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Factors driving patterns and trends in strandings of small cetaceans

AutorSaavedra, Camilo; Pierce, Graham J.; Gago, Jesús ; Jusufovski, Gunja; Cabrero, A.; Cerviño, Santiago; López, Alfredo; Martínez-Cedeira, José A.; Santos, M. Begoña
Fecha de publicación2017
CitaciónMarine Biology 164(8): 165 (2017)
ResumenThe incidence of cetacean strandings is expected to depend on a combination of factors, including the distribution and abundance of the cetaceans, their prey, and causes of mortality (e.g. natural, fishery bycatch), as well as currents and winds which affect whether carcasses reach the shore. We investigated spatiotemporal patterns and trends in the numbers of strandings of three species of small cetacean in Galicia (NW Spain) and their relationships with meteorological, oceanographic, prey abundance and fishing-related variables, aiming to disentangle the relationship that may exist between these factors, cetacean abundance and mortality off the coast. Strandings of 1166 common dolphins (Delphinus delphis), 118 bottlenose dolphins (Tursiops truncatus) and 90 harbour porpoises (Phocoena phocoena) during 2000–2013 were analysed. Generalised additive and generalised additive-mixed model results showed that the variables which best explained the pattern of strandings of the three cetacean species were those related with local ocean meteorology (strength and direction of the North–South component of the winds and the number of days with South-West winds) and the winter North Atlantic Oscillation Index. There were no significant relationships with indices of fishing effort or landings. Only bottlenose dolphin showed possible fluctuations in local abundance over the study period. There was no evidence of long-term trends in number of strandings in any of the species and their abundances were, therefore, considered to have been relatively stable during the study period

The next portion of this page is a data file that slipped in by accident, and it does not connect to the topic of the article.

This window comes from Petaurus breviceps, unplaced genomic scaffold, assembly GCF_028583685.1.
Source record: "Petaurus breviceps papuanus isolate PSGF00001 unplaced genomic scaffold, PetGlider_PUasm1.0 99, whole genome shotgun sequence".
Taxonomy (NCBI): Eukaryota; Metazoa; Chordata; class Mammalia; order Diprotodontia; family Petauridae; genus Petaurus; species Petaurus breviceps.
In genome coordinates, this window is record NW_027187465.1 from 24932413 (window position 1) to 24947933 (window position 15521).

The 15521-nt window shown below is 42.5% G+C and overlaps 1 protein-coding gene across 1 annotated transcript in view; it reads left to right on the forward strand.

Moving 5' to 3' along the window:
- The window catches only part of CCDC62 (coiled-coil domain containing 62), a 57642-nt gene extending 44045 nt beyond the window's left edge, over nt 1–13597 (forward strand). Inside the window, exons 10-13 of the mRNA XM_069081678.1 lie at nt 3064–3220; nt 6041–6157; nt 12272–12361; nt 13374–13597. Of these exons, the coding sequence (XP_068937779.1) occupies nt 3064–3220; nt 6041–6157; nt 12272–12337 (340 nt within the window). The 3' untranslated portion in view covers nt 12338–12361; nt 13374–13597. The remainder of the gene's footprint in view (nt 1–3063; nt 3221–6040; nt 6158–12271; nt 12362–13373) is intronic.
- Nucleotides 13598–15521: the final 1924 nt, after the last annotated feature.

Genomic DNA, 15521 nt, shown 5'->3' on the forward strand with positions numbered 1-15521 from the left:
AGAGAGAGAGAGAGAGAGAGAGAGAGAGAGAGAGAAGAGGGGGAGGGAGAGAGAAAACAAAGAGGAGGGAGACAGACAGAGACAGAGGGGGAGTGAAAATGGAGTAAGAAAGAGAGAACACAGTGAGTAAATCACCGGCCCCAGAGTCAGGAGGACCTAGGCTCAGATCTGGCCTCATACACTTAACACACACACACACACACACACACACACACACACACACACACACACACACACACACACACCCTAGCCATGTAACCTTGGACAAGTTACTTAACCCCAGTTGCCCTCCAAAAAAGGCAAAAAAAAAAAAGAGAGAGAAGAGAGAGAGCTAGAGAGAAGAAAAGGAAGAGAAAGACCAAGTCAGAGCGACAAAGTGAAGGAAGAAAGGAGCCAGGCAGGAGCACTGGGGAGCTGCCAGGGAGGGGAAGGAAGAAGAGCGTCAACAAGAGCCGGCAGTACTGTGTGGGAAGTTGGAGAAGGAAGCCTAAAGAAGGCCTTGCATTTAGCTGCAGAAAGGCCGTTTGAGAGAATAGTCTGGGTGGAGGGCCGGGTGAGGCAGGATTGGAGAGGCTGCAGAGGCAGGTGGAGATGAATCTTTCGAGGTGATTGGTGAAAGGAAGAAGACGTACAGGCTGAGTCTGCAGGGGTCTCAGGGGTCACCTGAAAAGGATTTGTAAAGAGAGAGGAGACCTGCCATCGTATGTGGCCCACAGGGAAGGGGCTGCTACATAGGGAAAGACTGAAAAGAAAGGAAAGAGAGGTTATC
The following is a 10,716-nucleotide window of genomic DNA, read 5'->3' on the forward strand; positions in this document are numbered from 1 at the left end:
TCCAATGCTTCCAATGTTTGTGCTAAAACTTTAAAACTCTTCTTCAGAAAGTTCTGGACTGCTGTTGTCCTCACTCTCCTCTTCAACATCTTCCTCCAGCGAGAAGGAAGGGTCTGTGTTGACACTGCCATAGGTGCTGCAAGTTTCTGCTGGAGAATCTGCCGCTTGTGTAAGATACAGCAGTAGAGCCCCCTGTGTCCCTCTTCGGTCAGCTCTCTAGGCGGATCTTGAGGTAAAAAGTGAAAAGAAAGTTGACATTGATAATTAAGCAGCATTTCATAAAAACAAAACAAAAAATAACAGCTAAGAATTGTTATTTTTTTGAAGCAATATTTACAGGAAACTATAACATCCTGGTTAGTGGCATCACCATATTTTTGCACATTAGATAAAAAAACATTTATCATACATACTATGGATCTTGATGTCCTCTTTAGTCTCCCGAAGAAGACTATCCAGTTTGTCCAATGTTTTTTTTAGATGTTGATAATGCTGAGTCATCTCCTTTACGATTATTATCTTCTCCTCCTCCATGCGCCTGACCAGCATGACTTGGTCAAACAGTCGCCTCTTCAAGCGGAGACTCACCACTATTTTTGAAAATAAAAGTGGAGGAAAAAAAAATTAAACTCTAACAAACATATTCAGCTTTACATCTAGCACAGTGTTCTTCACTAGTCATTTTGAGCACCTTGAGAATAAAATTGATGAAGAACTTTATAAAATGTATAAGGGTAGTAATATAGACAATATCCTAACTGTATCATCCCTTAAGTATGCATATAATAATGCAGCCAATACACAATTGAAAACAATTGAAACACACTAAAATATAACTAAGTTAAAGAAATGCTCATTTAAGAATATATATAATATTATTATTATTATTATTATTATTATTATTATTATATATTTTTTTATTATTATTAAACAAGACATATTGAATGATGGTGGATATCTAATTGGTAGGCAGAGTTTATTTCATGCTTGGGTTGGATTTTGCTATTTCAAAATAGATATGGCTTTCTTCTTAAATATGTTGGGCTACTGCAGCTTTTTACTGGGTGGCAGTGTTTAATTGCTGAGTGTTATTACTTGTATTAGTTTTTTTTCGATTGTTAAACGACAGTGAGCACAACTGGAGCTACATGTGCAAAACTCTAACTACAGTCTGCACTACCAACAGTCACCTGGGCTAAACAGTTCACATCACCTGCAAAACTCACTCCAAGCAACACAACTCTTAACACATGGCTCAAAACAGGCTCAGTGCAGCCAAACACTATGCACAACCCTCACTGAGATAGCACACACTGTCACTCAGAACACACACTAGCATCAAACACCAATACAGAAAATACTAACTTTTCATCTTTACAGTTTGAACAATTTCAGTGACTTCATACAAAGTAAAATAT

Descripción17 páginas, 6 figuras, 5 tablas
Versión del editorhttp://dx.doi.org/10.1007/s00227-017-3200-3
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